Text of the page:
The human behind Humans of Puget Sound

By Christina Pelletier

Just as senior Gabe Newman’s passion for photography developed since he set foot on campus four years ago, so has his skill and technique. As a first-year at the University of Puget Sound, Newman was disappointed to see that there were not any photography classes on campus, but was able to meet other first-years with interests in photography during his orientation week. Later that year, Newman was hired by Photo Services where he could keep up with his photography aside from his freelance portraiture business.

Newman wanted members of the University of Puget Sound community to share their stories. “I think that everyone has something that they can say,” Newman said. “It’s a question of whether … they’re willing to let us pull that from them.” He decided to start a “Humans of Puget Sound” (HOPS) page, modeling it after the Facebook page “Humans of New York,” run by Brandon Stanton, now with more than 18 million Facebook followers. There are many factors that go into how HOPS selects people to be featured. “A lot of it comes down to looking for people who seem as though they’re open to having a photo taken,” Newman said. “Sometimes there was definitely an aesthetic that sort of just drew us in, if a person looks like they have an interesting story to tell.” As time went on, Newman and his friends were able to travel off campus where he noticed a change in interviews. “Off campus … the quality of interviews we got [was higher],” Newman said, “because when we ask people to tell us about themselves the first thing that comes to mind isn’t necessarily their major.”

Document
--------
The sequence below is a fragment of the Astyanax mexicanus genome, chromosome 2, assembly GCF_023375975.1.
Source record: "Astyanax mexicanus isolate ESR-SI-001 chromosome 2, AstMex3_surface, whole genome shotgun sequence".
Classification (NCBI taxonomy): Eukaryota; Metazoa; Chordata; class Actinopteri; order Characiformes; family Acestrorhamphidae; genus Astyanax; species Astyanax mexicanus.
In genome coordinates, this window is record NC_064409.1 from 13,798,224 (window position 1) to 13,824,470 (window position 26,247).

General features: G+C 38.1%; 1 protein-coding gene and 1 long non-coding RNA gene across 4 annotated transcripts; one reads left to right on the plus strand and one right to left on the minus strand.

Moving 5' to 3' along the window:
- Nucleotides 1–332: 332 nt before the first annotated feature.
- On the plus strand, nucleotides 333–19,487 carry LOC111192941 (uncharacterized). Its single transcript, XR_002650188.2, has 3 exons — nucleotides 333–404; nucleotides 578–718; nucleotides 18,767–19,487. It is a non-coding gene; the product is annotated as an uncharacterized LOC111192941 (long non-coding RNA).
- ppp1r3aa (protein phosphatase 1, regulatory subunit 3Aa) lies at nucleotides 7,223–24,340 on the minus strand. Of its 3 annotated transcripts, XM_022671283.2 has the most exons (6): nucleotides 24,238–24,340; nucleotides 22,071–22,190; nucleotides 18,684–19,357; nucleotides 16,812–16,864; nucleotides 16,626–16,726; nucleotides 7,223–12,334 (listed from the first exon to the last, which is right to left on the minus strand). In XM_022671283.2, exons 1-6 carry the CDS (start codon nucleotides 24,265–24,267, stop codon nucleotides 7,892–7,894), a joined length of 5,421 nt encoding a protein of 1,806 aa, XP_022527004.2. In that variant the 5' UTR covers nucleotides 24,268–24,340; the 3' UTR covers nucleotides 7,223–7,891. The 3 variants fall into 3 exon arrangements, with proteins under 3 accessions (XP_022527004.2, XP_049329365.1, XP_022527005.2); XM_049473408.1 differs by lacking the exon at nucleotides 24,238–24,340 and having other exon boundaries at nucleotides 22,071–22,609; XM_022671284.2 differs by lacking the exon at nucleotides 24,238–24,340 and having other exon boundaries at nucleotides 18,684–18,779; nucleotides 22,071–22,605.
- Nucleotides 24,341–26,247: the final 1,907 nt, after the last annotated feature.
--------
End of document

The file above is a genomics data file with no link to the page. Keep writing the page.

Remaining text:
Newman imitated Humans of New York’s style; he closely followed the types of questions Stanton asked and branched off from there. Newman liked to stick with certain questions he felt drew the strongest answers out of people. “A question that we like to ask that allows people the space to dig deeper is ‘Is there something that you’re struggling with right now?’” Newman said. “Everyone is struggling with something at some point and we don’t all necessarily show it on the surface, but it can be very cathartic to be able to share that with someone … you can tell a lot about a person by the story that they choose to tell,” Newman said.

Newman is walking with the class of 2018, but he actually will be graduating a semester early and leaving in December. As of now, he plans on staying around the Tacoma area and working with the World Trade Center, Tacoma. Newman will be spending the rest of his time at Puget Sound working on his studies and an exciting new photography project. “We’re trying to work closely with photographers of Puget Sound and Puget Sound Outdoors to do some workshops both that have more of a landscape/wildlife focus.” Newman stresses “mak[ing] the most of the institutions we do have on campus” to support other photographers.  Although Newman sees photography as just his hobby, he still admires the incredible beauty in it, and the story a single photo can tell. Newman recognizes the power of a photo and the emotions it can draw out that the viewer may not have acknowledged before.“ At the end of the day if your work is producing a feeling and is able to capture a moment and tell a story then it’s excellent photography.”


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